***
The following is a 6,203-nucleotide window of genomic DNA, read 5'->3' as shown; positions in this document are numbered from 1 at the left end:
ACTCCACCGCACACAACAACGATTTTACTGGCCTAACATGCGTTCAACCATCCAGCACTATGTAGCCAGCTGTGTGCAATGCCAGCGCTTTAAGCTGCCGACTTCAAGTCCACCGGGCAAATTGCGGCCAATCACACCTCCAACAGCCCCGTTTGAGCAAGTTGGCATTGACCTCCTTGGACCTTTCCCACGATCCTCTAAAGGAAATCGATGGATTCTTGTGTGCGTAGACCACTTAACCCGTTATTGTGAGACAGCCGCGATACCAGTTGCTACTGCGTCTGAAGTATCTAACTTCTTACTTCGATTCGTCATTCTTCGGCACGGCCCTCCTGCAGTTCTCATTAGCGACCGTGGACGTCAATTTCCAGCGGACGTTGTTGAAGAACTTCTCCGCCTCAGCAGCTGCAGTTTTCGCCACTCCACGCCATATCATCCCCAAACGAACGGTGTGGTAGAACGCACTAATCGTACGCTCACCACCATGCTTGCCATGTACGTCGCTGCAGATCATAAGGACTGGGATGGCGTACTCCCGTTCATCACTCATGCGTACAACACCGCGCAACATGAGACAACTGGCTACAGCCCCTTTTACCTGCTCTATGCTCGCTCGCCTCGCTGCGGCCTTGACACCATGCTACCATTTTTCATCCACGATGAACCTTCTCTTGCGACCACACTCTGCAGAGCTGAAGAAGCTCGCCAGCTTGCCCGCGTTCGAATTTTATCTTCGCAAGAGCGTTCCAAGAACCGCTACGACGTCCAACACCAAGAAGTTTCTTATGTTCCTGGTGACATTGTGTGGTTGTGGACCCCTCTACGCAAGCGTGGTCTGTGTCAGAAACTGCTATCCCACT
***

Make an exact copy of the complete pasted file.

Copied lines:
The following is a 6,203-nucleotide window of genomic DNA, read 5'->3' as shown; positions in this document are numbered from 1 at the left end:
ACTCCACCGCACACAACAACGATTTTACTGGCCTAACATGCGTTCAACCATCCAGCACTATGTAGCCAGCTGTGTGCAATGCCAGCGCTTTAAGCTGCCGACTTCAAGTCCACCGGGCAAATTGCGGCCAATCACACCTCCAACAGCCCCGTTTGAGCAAGTTGGCATTGACCTCCTTGGACCTTTCCCACGATCCTCTAAAGGAAATCGATGGATTCTTGTGTGCGTAGACCACTTAACCCGTTATTGTGAGACAGCCGCGATACCAGTTGCTACTGCGTCTGAAGTATCTAACTTCTTACTTCGATTCGTCATTCTTCGGCACGGCCCTCCTGCAGTTCTCATTAGCGACCGTGGACGTCAATTTCCAGCGGACGTTGTTGAAGAACTTCTCCGCCTCAGCAGCTGCAGTTTTCGCCACTCCACGCCATATCATCCCCAAACGAACGGTGTGGTAGAACGCACTAATCGTACGCTCACCACCATGCTTGCCATGTACGTCGCTGCAGATCATAAGGACTGGGATGGCGTACTCCCGTTCATCACTCATGCGTACAACACCGCGCAACATGAGACAACTGGCTACAGCCCCTTTTACCTGCTCTATGCTCGCTCGCCTCGCTGCGGCCTTGACACCATGCTACCATTTTTCATCCACGATGAACCTTCTCTTGCGACCACACTCTGCAGAGCTGAAGAAGCTCGCCAGCTTGCCCGCGTTCGAATTTTATCTTCGCAAGAGCGTTCCAAGAACCGCTACGACGTCCAACACCAAGAAGTTTCTTATGTTCCTGGTGACATTGTGTGGTTGTGGACCCCTCTACGCAAGCGTGGTCTGTGTCAGAAACTGCTATCCCACT